Most cruise ships not only sail Alaska's Inside Passage, featuring sailing in either Glacier Bay or Sawyer Glacier, but also visit quaint ports teeming with people (although many of those people will be cruise passengers pouring off of cruise ships) such as Juneau, Ketchikan, Sitka, Wrangell and Skaway, and lesser known stops like Petersburg. Essentially, these ports are gateways to snow-capped mountains and glacier riddled bays and to wilderness adventures that include whale watching, bear sighting, and bald eagle spotting.

Depending on the cruise line, the itinerary and the shore excursions you choose, you also can explore any one of 14 national parks and wilderness areas, including Kenai Fjords, Gates of the Arctic, Klondike (Skagway), Wrangell-St. Elias and Sitka national parks, plus the Klondike Historic Site (Dawson City), Yukon Charley National Preserve, Kenai National Wildlife Refuge, Misty Fjords National Monument and Tetlin National Wildlife Refuge.

To capitalize on the majesty of the state, many lines also offer cruisetours, which let you augment your cruise with a land stay. Holland America, for instance, offers vacation packages combining 3- or 4-night cruises with 6-, 8-, or 9-day land tours. In all, Holland America has 29 distinct cruisetours ranging from 10 to 20 days and Princess offers 24 ranging from 10 to 16. Celebrity, Regent and Royal Caribbean also offer escorted land tours, Trencher notes.

According to Trencher the most unusual shore excursions are fishing off a float plane from Ketchikan or Juneau, river rafting on the Haines or Skeena Rivers, a backcountry safari and a visit to Denali Park, dog sledding without snow and on wheels in Whittier, and heli hiking, where passengers are flown by helicopter to a mountain top around Mt. McKinley and then hike down.

The list doesn't end there, however. You can trek glaciers, take a mile-long zipline-canopy tour at Icy Strait Point, Klondike rock climb or rappel in Skagway, canoe or kayak almost anywhere, and even go underwater in semi-submersibles. In Campbell River, Regent passengers can accompany an authentic Alaskan mail floatplane making deliveries.

There is a downside to popularity, however. Because of the state's allure, Trencher warns "There are no real bargains in Alaska as there are in the Caribbean."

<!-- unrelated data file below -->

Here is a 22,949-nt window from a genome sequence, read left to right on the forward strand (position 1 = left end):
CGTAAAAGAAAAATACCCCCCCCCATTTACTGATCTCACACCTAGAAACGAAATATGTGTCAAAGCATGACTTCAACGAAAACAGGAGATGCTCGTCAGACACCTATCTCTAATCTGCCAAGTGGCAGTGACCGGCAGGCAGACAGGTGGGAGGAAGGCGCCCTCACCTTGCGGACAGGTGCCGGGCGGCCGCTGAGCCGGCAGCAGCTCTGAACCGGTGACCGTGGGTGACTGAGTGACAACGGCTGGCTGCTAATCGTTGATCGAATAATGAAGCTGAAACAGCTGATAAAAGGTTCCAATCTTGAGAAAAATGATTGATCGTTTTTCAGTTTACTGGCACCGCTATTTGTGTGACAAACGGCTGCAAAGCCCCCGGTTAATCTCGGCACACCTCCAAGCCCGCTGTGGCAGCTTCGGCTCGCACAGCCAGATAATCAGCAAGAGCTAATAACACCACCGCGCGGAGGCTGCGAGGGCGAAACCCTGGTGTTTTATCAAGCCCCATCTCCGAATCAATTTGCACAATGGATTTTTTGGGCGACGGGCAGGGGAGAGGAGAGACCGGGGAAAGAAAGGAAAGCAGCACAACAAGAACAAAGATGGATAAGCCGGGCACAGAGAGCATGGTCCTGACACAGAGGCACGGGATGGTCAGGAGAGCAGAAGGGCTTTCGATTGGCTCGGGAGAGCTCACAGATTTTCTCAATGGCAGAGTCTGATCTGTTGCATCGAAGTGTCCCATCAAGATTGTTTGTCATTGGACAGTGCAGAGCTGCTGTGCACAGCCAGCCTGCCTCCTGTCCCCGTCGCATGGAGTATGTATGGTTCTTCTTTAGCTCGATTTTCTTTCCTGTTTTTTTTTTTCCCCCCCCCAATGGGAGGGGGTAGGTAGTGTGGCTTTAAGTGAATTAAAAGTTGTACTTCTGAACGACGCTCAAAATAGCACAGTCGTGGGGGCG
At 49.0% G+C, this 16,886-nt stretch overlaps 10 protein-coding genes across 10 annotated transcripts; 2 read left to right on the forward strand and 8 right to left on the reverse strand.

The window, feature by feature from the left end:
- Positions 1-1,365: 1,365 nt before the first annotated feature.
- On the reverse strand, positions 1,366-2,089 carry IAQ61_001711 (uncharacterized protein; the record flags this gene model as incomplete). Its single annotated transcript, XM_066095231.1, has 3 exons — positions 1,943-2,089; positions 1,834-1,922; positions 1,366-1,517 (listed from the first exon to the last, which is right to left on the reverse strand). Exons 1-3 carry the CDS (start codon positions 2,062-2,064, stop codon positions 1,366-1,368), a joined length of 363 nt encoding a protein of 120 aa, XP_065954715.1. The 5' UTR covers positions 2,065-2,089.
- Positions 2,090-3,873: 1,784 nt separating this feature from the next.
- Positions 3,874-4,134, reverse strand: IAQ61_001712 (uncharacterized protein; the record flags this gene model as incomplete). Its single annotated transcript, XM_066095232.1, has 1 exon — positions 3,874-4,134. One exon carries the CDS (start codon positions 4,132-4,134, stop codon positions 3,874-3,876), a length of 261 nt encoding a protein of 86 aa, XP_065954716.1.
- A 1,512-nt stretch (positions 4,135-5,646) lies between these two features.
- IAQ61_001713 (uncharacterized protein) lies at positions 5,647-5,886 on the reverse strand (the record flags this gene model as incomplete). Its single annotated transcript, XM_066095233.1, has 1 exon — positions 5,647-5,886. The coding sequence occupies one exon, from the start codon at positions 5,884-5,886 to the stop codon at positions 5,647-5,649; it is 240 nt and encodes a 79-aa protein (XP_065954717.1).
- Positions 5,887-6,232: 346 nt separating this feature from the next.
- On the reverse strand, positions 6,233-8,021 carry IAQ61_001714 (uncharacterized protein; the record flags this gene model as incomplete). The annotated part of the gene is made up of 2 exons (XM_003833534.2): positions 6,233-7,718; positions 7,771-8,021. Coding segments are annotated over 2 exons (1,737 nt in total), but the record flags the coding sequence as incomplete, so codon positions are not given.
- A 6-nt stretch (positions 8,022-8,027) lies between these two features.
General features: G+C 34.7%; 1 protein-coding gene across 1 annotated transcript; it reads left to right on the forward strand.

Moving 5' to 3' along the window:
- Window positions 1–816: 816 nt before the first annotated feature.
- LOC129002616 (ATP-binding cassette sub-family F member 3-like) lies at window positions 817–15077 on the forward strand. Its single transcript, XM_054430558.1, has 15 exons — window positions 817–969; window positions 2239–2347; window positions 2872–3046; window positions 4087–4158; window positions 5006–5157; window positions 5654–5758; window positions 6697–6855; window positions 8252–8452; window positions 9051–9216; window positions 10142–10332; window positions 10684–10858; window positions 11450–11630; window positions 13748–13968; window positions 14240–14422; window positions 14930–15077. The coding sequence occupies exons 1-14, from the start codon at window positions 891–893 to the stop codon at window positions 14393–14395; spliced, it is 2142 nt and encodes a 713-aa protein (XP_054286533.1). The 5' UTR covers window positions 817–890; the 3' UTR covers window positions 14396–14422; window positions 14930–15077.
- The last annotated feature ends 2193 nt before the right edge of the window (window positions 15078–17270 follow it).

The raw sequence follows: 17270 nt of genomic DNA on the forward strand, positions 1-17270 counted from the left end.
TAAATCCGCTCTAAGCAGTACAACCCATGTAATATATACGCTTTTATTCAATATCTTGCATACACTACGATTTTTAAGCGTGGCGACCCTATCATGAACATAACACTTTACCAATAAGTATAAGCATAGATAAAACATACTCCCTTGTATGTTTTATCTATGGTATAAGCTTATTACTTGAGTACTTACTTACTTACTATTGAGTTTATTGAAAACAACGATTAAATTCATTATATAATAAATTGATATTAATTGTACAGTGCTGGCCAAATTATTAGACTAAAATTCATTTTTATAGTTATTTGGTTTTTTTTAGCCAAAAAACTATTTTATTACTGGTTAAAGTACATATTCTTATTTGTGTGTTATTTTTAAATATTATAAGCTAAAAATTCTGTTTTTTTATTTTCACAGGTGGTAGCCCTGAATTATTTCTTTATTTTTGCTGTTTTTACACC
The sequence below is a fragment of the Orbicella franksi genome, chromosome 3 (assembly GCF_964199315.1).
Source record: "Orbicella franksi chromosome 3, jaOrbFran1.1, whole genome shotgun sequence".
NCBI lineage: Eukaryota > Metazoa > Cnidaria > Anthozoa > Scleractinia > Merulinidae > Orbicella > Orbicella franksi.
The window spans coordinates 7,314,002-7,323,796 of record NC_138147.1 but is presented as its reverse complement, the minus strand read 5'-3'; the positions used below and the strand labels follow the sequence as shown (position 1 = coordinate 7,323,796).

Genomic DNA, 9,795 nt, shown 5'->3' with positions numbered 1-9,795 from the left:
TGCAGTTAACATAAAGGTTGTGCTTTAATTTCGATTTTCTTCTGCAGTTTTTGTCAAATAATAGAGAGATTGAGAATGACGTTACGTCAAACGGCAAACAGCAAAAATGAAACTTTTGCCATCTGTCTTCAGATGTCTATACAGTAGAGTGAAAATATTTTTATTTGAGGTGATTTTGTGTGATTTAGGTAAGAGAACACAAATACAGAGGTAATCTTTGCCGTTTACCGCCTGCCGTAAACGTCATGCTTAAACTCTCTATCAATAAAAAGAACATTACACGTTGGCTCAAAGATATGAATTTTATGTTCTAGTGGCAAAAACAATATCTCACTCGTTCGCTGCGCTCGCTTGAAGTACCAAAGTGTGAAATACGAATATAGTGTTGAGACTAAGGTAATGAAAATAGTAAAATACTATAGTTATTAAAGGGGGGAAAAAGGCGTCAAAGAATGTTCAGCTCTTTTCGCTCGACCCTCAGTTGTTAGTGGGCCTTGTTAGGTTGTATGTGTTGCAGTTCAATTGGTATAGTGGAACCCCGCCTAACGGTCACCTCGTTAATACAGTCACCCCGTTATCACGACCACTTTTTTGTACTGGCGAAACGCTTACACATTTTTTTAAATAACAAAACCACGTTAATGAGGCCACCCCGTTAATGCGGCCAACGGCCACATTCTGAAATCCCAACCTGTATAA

"Alaska is a once-in-a-lifetime vacation and high priced," he says. On average a 13-day cruise tour in a balcony cabin on a larger ship will run around $2,700 per person without airfare on the season's shoulders (May or September) and about $3,000 in peak season.

But book early and some deals emerge. For example, Norwegian sails three ships (Norwegian Pearl, Norwegian Star and Norwegian Sun) at published fares ranging from $729 to $1,399 per person, based on double occupancy, for an inside stateroom. Prices drop dramatically if you book early and range from $599 to $699 for lower category accommodations. An early booking special from Holland America will take you on a 7-day Glacier Discovery cruise for $549. Carnival's 7-day Glacier Bay cruises start at $879.

Of course, luxury comes at a price. Step up the gangway on Regent's Seven Seas Mariner and you'll lighten your wallet by $4,195 to $16,750 for 7-, 8- or 11-day cruises sailing between Seward, Alaska and Vancouver, B.C.

End of Article


 

2. Alaska Cruise Tour Review

7 Nights - 8 Days Anchorage to Fairbanks

plus a 7 day Voyage of the Glaciers Cruise

by Raye & Marty Trencher

Editors and Publishers : Cruise Traveler Magazine

The Editor's of Cruise Traveler Magazine present Your Ultimate Cruise Guide - Know Before You Go. Tried-and-true Tips on how to have a successful cruise vacation. Get the latest cruise news, cruise reviews, and feature cruise articles. Be sure to read their Ultimate Packing List. A must read, before you plan your next cruise. Add your own article....share the experience.

September 04, 2015 : Trapper Creek, Alaska -  Since 1999 we have returned to Alaska a number of times. And each and every time this Great Land continues to amaze. We've cruised the Inside Passage and the Gulf of Alaska before. This time we chose to visit the interior of Alaska, at the end of the Summer season, in September. This is the time of the year, when the kids are back in school, the weather is mild and many cruise travelers take advantage of reduced rates just before every hotel, lodge, restaurant and gift shop shuts down for the winter. ( on or about September 17th )